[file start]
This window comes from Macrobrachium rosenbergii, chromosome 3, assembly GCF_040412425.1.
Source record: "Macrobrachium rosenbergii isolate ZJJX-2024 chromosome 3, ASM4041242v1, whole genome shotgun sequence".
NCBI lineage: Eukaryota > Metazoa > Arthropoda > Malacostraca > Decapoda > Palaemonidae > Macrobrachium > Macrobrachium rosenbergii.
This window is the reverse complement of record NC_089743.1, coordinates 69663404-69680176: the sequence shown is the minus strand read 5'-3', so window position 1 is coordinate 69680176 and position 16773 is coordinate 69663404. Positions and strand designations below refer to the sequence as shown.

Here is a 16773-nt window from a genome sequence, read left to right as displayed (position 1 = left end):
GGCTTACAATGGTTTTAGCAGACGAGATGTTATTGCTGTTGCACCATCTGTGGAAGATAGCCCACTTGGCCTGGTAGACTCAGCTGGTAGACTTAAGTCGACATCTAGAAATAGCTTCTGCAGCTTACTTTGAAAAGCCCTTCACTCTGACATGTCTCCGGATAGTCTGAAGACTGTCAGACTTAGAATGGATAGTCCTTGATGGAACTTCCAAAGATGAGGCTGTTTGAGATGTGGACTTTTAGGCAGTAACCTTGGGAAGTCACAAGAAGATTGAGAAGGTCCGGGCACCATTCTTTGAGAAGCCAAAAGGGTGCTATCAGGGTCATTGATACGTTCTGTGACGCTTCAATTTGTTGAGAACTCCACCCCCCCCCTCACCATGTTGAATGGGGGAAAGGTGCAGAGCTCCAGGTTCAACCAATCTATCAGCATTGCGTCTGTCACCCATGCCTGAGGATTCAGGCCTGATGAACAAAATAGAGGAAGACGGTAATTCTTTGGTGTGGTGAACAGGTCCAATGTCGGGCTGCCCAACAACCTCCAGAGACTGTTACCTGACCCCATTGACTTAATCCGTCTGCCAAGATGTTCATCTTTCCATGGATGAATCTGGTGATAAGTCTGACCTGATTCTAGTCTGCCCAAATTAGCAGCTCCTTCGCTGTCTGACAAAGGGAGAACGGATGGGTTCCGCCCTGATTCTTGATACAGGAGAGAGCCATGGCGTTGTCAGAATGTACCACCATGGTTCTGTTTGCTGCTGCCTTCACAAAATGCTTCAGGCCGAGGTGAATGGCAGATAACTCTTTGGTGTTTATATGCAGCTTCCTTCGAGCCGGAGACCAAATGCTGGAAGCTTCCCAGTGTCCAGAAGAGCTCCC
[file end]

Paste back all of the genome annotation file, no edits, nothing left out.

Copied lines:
This window comes from Macrobrachium rosenbergii, chromosome 3, assembly GCF_040412425.1.
Source record: "Macrobrachium rosenbergii isolate ZJJX-2024 chromosome 3, ASM4041242v1, whole genome shotgun sequence".
NCBI lineage: Eukaryota > Metazoa > Arthropoda > Malacostraca > Decapoda > Palaemonidae > Macrobrachium > Macrobrachium rosenbergii.
This window is the reverse complement of record NC_089743.1, coordinates 69663404-69680176: the sequence shown is the minus strand read 5'-3', so window position 1 is coordinate 69680176 and position 16773 is coordinate 69663404. Positions and strand designations below refer to the sequence as shown.

Here is a 16773-nt window from a genome sequence, read left to right as displayed (position 1 = left end):
GGCTTACAATGGTTTTAGCAGACGAGATGTTATTGCTGTTGCACCATCTGTGGAAGATAGCCCACTTGGCCTGGTAGACTCAGCTGGTAGACTTAAGTCGACATCTAGAAATAGCTTCTGCAGCTTACTTTGAAAAGCCCTTCACTCTGACATGTCTCCGGATAGTCTGAAGACTGTCAGACTTAGAATGGATAGTCCTTGATGGAACTTCCAAAGATGAGGCTGTTTGAGATGTGGACTTTTAGGCAGTAACCTTGGGAAGTCACAAGAAGATTGAGAAGGTCCGGGCACCATTCTTTGAGAAGCCAAAAGGGTGCTATCAGGGTCATTGATACGTTCTGTGACGCTTCAATTTGTTGAGAACTCCACCCCCCCCCTCACCATGTTGAATGGGGGAAAGGTGCAGAGCTCCAGGTTCAACCAATCTATCAGCATTGCGTCTGTCACCCATGCCTGAGGATTCAGGCCTGATGAACAAAATAGAGGAAGACGGTAATTCTTTGGTGTGGTGAACAGGTCCAATGTCGGGCTGCCCAACAACCTCCAGAGACTGTTACCTGACCCCATTGACTTAATCCGTCTGCCAAGATGTTCATCTTTCCATGGATGAATCTGGTGATAAGTCTGACCTGATTCTAGTCTGCCCAAATTAGCAGCTCCTTCGCTGTCTGACAAAGGGAGAACGGATGGGTTCCGCCCTGATTCTTGATACAGGAGAGAGCCATGGCGTTGTCAGAATGTACCACCATGGTTCTGTTTGCTGCTGCCTTCACAAAATGCTTCAGGCCGAGGTGAATGGCAGATAACTCTTTGGTGTTTATATGCAGCTTCCTTCGAGCCGGAGACCAAATGCTGGAAGCTTCCCAGTGTCCAGAAGAGCTCCC